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Residual Stress Shakedown in Typical Weld Joints and Its Effect on Fatigue of FPSOs

[+] Author Affiliations
Liangbi Li

Jiangsu University of Science and Technology, Zhengjiang, Jiangsu, China

Torgeir Moan

Norwegian University of Science and Technology, Trondheim, Norway

Bin Zhang

Vecto Aibel

Paper No. OMAE2007-29285, pp. 193-201; 9 pages
doi:10.1115/OMAE2007-29285
From:
  • ASME 2007 26th International Conference on Offshore Mechanics and Arctic Engineering
  • Volume 2: Structures, Safety and Reliability; Petroleum Technology Symposium
  • San Diego, California, USA, June 10–15, 2007
  • Conference Sponsors: Ocean, Offshore and Arctic Engineering Division
  • ISBN: 0-7918-4268-1 | eISBN: 0-7918-3799-8
  • Copyright © 2007 by ASME

abstract

Structural members of FPSO hulls often undergo fairly large static loading before they enter service or variable amplitude cyclic loading when they are in service. The combined effect of both applied stress and high initial residual stress is expected to cause shakedown of the residual stresses. Only a few papers seem to deal with appropriate procedures for fatigue analysis by considering the combined effect of variable amplitude cyclic loading with shakedown of residual stresses. Hence, the fatigue behaviour of welded joints in some experiments could not be explained reasonably well. In this paper, some typical welded connections in ship-shaped structures are investigated with 3-D elastic-plastic finite element analysis. The effect of residual stress relaxation, initial residual stress and the applied load after variable amplitude cyclic loading is revealed, and a formula for predicting the residual stress at hot spot quantitatively is proposed. Based on the formula, an improved fatigue procedure is introduced. The proposed fatigue procedure was validated against the experimental results. Therefore, the modified fatigue procedure could be applied to welded joints under arbitrary cyclic loading while accounting for shakedown of residual stresses.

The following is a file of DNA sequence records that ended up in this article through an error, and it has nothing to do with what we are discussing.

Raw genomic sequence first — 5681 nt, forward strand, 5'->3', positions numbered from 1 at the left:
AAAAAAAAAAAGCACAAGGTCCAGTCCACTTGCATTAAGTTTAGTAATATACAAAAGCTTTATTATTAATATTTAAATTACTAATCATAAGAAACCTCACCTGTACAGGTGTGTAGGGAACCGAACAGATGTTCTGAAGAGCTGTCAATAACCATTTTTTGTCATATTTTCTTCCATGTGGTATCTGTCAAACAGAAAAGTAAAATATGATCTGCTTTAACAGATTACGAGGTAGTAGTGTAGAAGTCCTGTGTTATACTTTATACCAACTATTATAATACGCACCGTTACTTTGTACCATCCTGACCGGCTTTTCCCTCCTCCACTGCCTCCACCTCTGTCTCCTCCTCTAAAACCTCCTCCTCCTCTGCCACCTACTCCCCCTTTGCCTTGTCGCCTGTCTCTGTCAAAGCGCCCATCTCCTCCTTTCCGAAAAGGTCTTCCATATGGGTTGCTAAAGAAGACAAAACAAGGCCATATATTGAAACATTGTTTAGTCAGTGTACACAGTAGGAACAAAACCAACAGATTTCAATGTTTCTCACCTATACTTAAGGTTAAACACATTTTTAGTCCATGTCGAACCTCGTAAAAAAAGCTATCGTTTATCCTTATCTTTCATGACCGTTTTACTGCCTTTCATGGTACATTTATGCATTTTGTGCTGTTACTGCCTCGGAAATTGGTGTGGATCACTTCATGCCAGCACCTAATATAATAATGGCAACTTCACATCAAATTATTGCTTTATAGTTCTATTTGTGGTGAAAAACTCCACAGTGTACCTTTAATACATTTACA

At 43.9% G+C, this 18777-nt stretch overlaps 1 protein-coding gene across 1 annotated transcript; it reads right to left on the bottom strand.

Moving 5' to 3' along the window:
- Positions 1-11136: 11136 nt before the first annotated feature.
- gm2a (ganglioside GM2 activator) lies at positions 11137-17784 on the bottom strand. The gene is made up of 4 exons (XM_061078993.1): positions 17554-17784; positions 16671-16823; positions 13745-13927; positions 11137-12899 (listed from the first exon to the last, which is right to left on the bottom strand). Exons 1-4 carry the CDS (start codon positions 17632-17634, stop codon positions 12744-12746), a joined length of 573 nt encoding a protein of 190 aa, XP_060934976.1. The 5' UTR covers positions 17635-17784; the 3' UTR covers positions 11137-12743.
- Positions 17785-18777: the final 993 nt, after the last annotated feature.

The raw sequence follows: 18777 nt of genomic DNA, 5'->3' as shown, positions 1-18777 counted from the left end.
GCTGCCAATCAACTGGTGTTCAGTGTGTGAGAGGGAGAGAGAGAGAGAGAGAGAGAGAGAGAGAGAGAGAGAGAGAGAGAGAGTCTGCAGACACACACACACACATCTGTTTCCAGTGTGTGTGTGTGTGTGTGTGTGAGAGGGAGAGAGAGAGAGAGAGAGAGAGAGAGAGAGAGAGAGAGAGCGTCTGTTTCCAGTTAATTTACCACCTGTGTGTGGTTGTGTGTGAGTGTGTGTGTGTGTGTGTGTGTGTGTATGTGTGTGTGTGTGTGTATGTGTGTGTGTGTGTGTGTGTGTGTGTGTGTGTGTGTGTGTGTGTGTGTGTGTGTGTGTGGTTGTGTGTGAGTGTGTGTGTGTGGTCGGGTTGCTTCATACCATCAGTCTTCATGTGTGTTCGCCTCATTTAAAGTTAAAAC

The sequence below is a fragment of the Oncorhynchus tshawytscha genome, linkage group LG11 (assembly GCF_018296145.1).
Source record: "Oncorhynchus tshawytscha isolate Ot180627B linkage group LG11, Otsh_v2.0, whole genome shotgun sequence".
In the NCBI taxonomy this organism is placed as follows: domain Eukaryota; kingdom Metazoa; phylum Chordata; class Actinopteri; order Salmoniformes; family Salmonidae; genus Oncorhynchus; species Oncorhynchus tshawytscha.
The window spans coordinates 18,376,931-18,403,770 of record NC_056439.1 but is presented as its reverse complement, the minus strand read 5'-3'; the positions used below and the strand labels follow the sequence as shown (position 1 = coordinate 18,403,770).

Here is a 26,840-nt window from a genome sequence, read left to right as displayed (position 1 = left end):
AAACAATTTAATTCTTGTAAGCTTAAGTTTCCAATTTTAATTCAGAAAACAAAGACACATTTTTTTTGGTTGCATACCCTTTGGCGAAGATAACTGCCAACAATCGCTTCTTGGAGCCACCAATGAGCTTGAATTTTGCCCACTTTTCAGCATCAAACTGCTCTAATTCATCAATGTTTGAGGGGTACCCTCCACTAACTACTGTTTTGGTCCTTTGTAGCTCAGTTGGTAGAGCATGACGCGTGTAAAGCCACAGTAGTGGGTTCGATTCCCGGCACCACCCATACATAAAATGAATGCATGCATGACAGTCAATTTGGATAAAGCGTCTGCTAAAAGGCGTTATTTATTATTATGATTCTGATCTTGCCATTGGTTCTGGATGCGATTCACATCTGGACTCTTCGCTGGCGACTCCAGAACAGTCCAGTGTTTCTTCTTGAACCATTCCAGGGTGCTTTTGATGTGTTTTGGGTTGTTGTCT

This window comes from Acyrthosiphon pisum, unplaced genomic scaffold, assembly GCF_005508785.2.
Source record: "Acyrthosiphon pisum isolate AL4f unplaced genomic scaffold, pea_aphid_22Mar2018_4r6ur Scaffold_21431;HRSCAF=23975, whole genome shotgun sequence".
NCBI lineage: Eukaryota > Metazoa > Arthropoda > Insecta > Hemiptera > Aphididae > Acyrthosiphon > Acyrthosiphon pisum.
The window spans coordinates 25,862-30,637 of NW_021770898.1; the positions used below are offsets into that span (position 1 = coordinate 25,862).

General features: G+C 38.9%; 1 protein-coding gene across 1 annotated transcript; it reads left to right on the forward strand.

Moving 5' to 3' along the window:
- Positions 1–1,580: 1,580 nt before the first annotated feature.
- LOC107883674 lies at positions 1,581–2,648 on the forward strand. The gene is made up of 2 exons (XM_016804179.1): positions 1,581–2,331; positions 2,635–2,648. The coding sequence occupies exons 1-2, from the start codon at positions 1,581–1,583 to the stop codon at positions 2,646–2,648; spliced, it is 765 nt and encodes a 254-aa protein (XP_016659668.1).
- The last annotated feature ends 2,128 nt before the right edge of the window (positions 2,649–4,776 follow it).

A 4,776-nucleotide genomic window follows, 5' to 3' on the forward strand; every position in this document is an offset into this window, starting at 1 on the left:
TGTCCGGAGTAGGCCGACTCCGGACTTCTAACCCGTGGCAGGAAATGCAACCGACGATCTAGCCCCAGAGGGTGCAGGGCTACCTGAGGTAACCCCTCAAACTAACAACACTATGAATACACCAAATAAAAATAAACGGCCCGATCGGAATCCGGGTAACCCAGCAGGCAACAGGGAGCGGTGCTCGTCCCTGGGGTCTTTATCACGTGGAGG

Copyright © 2007 by ASME
Topics: Fatigue , Stress

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